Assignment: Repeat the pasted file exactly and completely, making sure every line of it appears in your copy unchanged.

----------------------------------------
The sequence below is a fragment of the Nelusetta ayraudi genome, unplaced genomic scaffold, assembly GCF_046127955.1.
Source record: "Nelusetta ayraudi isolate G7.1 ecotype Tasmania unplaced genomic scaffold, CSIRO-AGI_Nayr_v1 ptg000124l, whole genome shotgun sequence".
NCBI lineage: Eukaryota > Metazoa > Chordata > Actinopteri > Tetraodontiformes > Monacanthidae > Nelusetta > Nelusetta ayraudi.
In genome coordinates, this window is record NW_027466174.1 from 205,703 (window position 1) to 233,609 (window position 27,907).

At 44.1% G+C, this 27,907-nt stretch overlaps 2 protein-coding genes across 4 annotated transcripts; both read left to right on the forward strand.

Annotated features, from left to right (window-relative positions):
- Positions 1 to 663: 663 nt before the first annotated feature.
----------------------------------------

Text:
The sequence below is a fragment of the Nelusetta ayraudi genome, unplaced genomic scaffold, assembly GCF_046127955.1.
Source record: "Nelusetta ayraudi isolate G7.1 ecotype Tasmania unplaced genomic scaffold, CSIRO-AGI_Nayr_v1 ptg000124l, whole genome shotgun sequence".
NCBI lineage: Eukaryota > Metazoa > Chordata > Actinopteri > Tetraodontiformes > Monacanthidae > Nelusetta > Nelusetta ayraudi.
In genome coordinates, this window is record NW_027466174.1 from 205,703 (window position 1) to 233,609 (window position 27,907).

At 44.1% G+C, this 27,907-nt stretch overlaps 2 protein-coding genes across 4 annotated transcripts; both read left to right on the forward strand.

Annotated features, from left to right (window-relative positions):
- Positions 1 to 663: 663 nt before the first annotated feature.